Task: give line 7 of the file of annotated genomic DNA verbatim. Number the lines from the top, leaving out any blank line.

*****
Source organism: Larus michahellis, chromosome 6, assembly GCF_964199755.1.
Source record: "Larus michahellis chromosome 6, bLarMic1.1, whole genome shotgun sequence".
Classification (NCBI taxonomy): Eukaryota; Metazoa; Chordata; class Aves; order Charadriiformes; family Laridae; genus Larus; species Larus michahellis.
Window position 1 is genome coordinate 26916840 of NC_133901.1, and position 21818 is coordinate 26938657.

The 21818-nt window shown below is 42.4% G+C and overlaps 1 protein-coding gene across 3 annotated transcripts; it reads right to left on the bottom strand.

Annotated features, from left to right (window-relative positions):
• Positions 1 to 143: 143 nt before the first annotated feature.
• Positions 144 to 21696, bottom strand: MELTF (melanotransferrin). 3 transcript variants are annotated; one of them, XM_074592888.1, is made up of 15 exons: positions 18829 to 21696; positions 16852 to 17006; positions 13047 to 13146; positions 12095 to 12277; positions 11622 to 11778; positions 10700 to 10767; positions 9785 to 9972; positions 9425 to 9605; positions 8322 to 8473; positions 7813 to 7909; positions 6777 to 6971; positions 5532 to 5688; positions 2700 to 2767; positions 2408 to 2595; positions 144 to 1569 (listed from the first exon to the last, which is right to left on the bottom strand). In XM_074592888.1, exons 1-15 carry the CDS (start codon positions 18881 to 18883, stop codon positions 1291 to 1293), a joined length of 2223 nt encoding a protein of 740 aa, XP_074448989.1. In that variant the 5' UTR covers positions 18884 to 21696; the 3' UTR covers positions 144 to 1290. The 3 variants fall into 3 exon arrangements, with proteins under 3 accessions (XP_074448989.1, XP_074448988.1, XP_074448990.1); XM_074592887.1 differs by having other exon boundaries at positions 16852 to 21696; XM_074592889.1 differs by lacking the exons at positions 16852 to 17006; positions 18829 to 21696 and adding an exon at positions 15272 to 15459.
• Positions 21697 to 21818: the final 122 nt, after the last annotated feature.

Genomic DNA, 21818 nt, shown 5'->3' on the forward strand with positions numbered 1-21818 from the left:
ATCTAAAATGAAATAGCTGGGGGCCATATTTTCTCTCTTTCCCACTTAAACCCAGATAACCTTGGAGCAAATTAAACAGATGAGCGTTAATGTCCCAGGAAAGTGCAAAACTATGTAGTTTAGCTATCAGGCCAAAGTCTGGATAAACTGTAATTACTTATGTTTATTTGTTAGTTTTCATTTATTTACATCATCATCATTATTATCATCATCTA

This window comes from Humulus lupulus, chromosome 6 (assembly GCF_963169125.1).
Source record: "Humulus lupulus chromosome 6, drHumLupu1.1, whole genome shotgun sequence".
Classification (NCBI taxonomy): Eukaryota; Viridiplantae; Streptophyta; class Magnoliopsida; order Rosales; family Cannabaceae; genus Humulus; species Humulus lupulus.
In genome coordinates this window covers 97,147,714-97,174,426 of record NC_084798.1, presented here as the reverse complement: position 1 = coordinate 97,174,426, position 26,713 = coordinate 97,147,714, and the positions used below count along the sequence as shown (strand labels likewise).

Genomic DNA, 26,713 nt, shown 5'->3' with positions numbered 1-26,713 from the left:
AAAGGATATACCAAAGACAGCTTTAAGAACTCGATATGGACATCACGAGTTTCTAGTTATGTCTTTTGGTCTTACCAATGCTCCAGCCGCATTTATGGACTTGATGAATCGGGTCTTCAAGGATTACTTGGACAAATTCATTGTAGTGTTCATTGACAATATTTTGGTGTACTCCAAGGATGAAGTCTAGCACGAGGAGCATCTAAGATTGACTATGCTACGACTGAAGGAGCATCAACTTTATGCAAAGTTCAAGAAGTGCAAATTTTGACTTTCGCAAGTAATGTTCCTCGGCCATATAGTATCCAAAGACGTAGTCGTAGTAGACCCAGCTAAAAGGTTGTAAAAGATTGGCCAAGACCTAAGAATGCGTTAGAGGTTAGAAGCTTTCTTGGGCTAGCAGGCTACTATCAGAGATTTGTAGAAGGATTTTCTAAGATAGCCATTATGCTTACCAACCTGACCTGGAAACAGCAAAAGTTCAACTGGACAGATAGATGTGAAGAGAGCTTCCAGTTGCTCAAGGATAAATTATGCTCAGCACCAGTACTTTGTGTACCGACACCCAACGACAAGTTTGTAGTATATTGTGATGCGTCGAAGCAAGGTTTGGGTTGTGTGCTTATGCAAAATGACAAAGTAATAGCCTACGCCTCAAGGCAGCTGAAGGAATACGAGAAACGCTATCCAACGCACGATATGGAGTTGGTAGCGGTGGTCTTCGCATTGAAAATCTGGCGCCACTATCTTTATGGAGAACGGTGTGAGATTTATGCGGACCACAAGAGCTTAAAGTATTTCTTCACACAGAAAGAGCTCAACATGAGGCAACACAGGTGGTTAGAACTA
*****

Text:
• Positions 1 to 143: 143 nt before the first annotated feature.